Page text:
Woods one-over in return as Spieth surges to Masters lead

Tiger Woods plays his third shot from a bunker on the second hole during the first round of the 2018 Masters Tournament at Augusta National Golf Club
AFP

Augusta (United States) (AFP) – Tiger Woods felt the love, but it was Jordan Spieth who heard the roars as he surged to a two-stroke lead in the Masters Thursday with a scintillating six-under par 66.

Woods was back at Augusta National for the first time in three years, finally ready to challenge for a fifth green jacket after spinal fusion surgery last year.

From the practice range to the 18th green, the Augusta fans made him more than welcome, although his one-over par 73 gave them few real opportunities to cheer.

“It has been awesome this entire comeback,” Woods said. “I got a standing ovation on the range. Coming up to the first tee, the people come out of the clubhouse and the putting green, they’re really into it.”

The 14-time major winner grabbed his first birdie with a delicate downhill putt at the third.

He followed, however, with back-to-back bogeys.

There was more trouble lurking around Amen Corner, where Woods was right off the tee at 11 and his shot from the trees hit a fan and dropped into the rough.

“It was a great shot there,” said Woods, who ended up with a bogey. “Unfortunately people ran out and it clipped them. Otherwise it’s just short right of the green, an easy up and down from there, where I was trying to leave it.”

A dip in Rae’s Creek at 12 cost him a shot, although he limited the damage with an impressive 18-foot bogey putt.

He pulled strokes back at 14 and 16 and produced two crisp tee shots at 17 and 18 as he capped his round with a pair of solid pars.

“Seventy-three is fine,” Woods said. “I could have easily let it slip away. And I fought hard to get it back and I’m back in this championship.”

That bullish assessment came before Spieth caught fire, stringing together five birdies on the back nine as he seized a two-stroke lead over fellow Americans Matt Kuchar and Tony Finau.

The 24-year-old Texan, who has struggled to find consistency on the greens this season, was even through seven after two birdies and two bogeys.

He rolled in a 14-foot eagle at the eighth, and two-putted from 40-feet for a birdie at 13.

He rolled in a nine-footer at 14, and his pitch at 15 left him a four-footer. He made birdie putts of five and seven feet at 16 and 16 before a terrific bogey save at 18 trimmed his lead.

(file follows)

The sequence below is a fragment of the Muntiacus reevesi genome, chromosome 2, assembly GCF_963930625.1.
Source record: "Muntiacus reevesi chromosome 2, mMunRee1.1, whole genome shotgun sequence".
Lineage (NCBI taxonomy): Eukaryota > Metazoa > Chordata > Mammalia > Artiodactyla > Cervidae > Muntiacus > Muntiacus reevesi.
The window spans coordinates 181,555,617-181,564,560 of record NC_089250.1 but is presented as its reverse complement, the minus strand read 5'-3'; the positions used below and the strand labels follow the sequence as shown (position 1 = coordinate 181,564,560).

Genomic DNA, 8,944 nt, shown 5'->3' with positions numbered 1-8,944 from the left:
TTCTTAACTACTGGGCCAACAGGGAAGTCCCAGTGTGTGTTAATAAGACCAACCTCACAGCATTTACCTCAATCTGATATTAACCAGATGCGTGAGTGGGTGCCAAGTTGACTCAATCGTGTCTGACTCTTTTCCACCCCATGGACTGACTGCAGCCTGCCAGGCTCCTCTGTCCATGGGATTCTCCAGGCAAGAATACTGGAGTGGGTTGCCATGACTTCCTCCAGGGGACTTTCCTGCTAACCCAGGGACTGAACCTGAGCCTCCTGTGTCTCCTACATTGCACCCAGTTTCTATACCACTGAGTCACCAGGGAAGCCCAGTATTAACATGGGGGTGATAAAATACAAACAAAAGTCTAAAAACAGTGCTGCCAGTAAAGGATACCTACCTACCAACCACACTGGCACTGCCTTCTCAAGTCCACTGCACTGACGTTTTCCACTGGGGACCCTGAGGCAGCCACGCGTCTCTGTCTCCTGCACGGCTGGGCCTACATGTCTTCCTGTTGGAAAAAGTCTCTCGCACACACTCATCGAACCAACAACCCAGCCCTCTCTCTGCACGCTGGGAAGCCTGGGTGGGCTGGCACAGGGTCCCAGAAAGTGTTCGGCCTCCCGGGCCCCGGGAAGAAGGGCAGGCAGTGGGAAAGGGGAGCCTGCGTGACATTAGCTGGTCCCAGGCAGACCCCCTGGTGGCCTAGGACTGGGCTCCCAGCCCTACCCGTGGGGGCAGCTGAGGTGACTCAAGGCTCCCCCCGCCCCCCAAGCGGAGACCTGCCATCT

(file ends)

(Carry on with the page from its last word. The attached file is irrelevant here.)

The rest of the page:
In the trees off the 18th tee, he could only punch out to the fairway, but his fourth shot left him a tap-in.

“I was fortunate to only make five there,” said Spieth, whose wire-to-wire victory in 2015 was sandwiched between runner-up finishes in 2014 and 2016.

“I’m not going to get ahead of myself,” he added. “It’s just about riding momentum.”

– Excruciating ankle pain –

Finau didn’t even know if he’d make it to the first tee after suffering a “pretty excruciating” ankle injury celebrating a hole-in-one in the par-three contest on Wednesday.

He said there was “no way on Earth” he would have foreseen sharing second place.

But once doctors told him he could do no further damage, he was determined to play and was rewarded with a debut Masters round that included six birdies and two bogeys.

Kuchar, two-over through seven holes, had five birdies on the back nine to join him on 68.

Northern Ireland’s Rory McIlroy, who can complete a career Grand Slam with a first Masters victory, headed a group of seven players on three-under 69.

He was joined by Masters newcomer Li Haotong of China, former British Open champion Henrik Stenson of Sweden, Spain’s Rafael Cabrera Bello, Canadian Adam Hadwin and Americans Patrick Reed and Charley Hoffman.

Li, the first Chinese man to crack the top 50 in the world rankings, moved to four-under with an impressive run of three birdies over Augusta’s Amen Corner trio of holes — 11, 12 and 13 — but dropped a shot at 18.

– Garcia nightmare –

Spain’s Sergio Garcia endured a nightmare start in his bid to join Woods, Nick Faldo and Jack Nicklaus as the only players to successfully defend the Masters crown.

Garcia matched the most strokes needed on any hole in Masters history with his 13 at the par-five 15th — where he hit five consecutive balls in the water.

Garcia signed for a nine-over par 81, tied for next to last place with amateur Matt Parziale.

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